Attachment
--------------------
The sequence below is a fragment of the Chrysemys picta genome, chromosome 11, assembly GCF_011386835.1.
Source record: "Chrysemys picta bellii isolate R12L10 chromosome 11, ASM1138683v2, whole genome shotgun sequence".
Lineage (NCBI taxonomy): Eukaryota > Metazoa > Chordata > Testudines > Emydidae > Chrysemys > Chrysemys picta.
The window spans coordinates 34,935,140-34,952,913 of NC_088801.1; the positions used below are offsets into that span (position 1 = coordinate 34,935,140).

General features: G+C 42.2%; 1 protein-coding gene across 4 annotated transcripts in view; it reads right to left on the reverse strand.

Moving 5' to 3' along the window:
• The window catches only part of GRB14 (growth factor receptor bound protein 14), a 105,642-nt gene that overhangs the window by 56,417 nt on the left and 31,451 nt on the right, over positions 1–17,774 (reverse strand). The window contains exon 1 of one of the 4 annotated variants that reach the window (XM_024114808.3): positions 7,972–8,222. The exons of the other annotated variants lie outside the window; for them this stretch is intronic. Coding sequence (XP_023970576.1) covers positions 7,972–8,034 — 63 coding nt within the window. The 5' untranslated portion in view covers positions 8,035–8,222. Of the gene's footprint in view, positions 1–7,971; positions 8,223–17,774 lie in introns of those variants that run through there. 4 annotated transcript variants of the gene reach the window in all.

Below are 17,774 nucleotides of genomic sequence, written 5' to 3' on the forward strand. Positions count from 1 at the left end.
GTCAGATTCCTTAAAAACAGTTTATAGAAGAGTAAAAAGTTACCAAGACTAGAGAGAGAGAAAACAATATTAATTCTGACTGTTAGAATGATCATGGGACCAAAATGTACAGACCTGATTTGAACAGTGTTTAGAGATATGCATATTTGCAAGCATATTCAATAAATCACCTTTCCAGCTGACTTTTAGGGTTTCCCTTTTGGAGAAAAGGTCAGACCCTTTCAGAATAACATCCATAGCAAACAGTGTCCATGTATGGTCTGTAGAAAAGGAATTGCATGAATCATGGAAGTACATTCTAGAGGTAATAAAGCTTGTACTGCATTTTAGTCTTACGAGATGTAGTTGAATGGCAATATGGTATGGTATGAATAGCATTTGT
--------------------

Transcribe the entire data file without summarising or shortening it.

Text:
The sequence below is a fragment of the Chrysemys picta genome, chromosome 11, assembly GCF_011386835.1.
Source record: "Chrysemys picta bellii isolate R12L10 chromosome 11, ASM1138683v2, whole genome shotgun sequence".
Lineage (NCBI taxonomy): Eukaryota > Metazoa > Chordata > Testudines > Emydidae > Chrysemys > Chrysemys picta.
The window spans coordinates 34,935,140-34,952,913 of NC_088801.1; the positions used below are offsets into that span (position 1 = coordinate 34,935,140).

General features: G+C 42.2%; 1 protein-coding gene across 4 annotated transcripts in view; it reads right to left on the reverse strand.

Moving 5' to 3' along the window:
• The window catches only part of GRB14 (growth factor receptor bound protein 14), a 105,642-nt gene that overhangs the window by 56,417 nt on the left and 31,451 nt on the right, over positions 1–17,774 (reverse strand). The window contains exon 1 of one of the 4 annotated variants that reach the window (XM_024114808.3): positions 7,972–8,222. The exons of the other annotated variants lie outside the window; for them this stretch is intronic. Coding sequence (XP_023970576.1) covers positions 7,972–8,034 — 63 coding nt within the window. The 5' untranslated portion in view covers positions 8,035–8,222. Of the gene's footprint in view, positions 1–7,971; positions 8,223–17,774 lie in introns of those variants that run through there. 4 annotated transcript variants of the gene reach the window in all.

Below are 17,774 nucleotides of genomic sequence, written 5' to 3' on the forward strand. Positions count from 1 at the left end.
GTCAGATTCCTTAAAAACAGTTTATAGAAGAGTAAAAAGTTACCAAGACTAGAGAGAGAGAAAACAATATTAATTCTGACTGTTAGAATGATCATGGGACCAAAATGTACAGACCTGATTTGAACAGTGTTTAGAGATATGCATATTTGCAAGCATATTCAATAAATCACCTTTCCAGCTGACTTTTAGGGTTTCCCTTTTGGAGAAAAGGTCAGACCCTTTCAGAATAACATCCATAGCAAACAGTGTCCATGTATGGTCTGTAGAAAAGGAATTGCATGAATCATGGAAGTACATTCTAGAGGTAATAAAGCTTGTACTGCATTTTAGTCTTACGAGATGTAGTTGAATGGCAATATGGTATGGTATGAATAGCATTTGT